Emirati teen wins letter-writing contest

Alia Al Ketbi pens a moving anti-war letter to the UN Secretary-General

17:58 October 9, 2017
NAT 171009 ALIA

Dubai: An Emirati student is the overall winner for the UAE in the 2017 International Letter-Writing Competition for Young People, organised by the Universal Postal Union (UPU).

Alia Al Ketbi, 14, won the contest for her moving anti-war letter to the UN secretary-general.

The announcement was made on Monday on the occasion of the World Post Day, at the Emirates Post Group (EPG) head office in Dubai.

Alia, a Grade 8 student of Al Thaqafa Primary and Secondary Education School for Girls, Sharjah, was honoured by Emirates Post. Other letter-writing winners also received certificates and trophies at the awards ceremony.

Monday’s event was organised in cooperation with the Ministry of Education and with the support of UPU.

Two years ago, Alia had won fifth place globally in the contest. She was then praised on social media by Lieutenant General Shaikh Saif Bin Zayed Al Nahyan, Deputy Prime Minister and Minister of Interior.

“I don’t usually write letters — everything has gone digital now — but I like writing stories. Writing is also important because it is a way to reach important people and inspire change for a better world,” Alia told Gulf News during Monday’s ceremony.

Best postal service

During the ceremony, it was also announced that Emirates Post has been rated as the best postal service in the Middle East. In the latest Integrated Index for Postal Development (2IPD), a global ranking system that is also categorised by region, the UAE postal service scored the highest in the Middle East. The UPU congratulated Emirates Post for the accomplishment in a statement shared at the event.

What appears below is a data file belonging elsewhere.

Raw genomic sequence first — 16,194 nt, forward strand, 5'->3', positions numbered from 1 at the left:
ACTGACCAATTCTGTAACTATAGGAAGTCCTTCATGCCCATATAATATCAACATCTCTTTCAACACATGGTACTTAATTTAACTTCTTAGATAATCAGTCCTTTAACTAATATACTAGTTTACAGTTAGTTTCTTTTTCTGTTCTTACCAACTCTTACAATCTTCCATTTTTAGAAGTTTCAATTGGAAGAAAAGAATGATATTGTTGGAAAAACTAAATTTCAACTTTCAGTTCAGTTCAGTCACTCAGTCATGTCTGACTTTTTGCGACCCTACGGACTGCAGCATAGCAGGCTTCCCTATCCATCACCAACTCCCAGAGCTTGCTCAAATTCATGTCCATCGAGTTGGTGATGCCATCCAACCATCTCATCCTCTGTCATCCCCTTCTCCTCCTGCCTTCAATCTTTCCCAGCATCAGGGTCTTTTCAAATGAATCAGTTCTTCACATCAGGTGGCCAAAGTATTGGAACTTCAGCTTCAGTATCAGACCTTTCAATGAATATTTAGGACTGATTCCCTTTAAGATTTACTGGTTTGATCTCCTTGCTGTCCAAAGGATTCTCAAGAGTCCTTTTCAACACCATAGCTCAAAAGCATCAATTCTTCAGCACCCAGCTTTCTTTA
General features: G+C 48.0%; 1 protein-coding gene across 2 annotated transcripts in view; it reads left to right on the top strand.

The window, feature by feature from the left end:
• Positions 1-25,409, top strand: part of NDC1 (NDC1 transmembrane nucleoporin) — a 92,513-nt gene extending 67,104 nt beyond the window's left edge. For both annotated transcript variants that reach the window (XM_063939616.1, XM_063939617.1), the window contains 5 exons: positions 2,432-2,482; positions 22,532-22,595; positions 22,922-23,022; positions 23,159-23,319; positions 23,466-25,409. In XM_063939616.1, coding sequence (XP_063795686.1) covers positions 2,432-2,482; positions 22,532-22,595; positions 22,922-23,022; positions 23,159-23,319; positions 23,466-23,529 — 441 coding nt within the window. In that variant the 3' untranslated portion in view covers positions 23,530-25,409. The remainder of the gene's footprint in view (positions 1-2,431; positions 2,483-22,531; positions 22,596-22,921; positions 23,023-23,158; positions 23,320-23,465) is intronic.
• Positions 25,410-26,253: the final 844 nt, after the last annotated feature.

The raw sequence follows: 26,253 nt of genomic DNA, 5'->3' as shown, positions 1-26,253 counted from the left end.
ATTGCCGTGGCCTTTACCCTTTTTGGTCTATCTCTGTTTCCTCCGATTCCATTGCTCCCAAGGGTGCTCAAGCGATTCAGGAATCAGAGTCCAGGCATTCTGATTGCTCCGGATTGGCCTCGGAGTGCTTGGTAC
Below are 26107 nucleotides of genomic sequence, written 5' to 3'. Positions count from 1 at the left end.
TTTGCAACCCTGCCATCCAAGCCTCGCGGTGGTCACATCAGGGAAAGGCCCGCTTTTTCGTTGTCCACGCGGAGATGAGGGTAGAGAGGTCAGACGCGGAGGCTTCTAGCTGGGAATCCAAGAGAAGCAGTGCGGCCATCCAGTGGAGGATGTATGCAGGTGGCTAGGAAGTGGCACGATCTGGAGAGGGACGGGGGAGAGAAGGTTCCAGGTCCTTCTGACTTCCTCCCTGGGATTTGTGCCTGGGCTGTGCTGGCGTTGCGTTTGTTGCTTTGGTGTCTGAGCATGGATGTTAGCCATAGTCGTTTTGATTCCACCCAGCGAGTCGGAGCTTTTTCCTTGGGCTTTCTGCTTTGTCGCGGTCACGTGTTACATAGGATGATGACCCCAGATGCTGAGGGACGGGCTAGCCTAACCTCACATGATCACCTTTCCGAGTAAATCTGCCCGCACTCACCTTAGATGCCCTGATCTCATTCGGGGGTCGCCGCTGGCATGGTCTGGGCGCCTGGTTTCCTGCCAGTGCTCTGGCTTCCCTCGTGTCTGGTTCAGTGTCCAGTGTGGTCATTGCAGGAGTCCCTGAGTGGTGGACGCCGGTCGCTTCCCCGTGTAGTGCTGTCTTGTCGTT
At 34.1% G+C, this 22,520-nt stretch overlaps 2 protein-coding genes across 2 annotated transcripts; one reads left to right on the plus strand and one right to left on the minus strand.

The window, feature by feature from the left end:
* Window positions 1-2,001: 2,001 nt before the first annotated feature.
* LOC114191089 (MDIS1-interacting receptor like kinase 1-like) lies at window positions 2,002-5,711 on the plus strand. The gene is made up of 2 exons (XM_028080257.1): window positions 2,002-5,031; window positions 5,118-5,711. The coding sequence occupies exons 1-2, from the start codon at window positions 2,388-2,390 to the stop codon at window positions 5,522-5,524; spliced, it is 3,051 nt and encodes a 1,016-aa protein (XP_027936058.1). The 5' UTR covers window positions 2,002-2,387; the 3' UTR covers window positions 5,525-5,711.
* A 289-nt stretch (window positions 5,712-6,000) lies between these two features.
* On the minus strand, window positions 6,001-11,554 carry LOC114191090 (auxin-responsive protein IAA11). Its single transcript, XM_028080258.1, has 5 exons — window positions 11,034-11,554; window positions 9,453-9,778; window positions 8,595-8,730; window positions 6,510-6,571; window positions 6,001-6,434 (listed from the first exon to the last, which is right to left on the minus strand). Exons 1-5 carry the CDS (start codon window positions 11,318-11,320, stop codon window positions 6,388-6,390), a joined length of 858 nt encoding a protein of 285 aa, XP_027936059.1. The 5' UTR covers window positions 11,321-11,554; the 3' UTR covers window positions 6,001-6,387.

The power of ideas and the writing skills of children should not be ignored in today’s fast-paced world, said Abdullah Mohammad Al Ashram, acting CEO, Emirates Post.

“It’s really important to place children in a matter where they can express themselves. Young people today have powerful imagination and they like to think out of the box. They have strong opinions on how they see the world, where it’s going, and what’s going on in their lives, that we grown-ups probably miss because of our busy schedules.”

He added: “This competition for young students was to let them not forget the joy of writing, and how powerful letters can be. With the fast-paced life that we are living, we are missing out on the nice feeling when you receive a letter that is personalised from a loved one.”

Through skilled writing, students can address “very complex situations to highly-placed persons”, said Khalfan Al Marashda, Director, Student Skills Development, Ministry of Education.

Al Marashda added: “In terms of writing skills, it is critical to motivate students to participate in such competitions. These types of skills open the students’ minds and their capacity to express their feelings, share their knowledge, and pushes them to undertake research, especially on global issues, like how to address the UN Secretary-General.”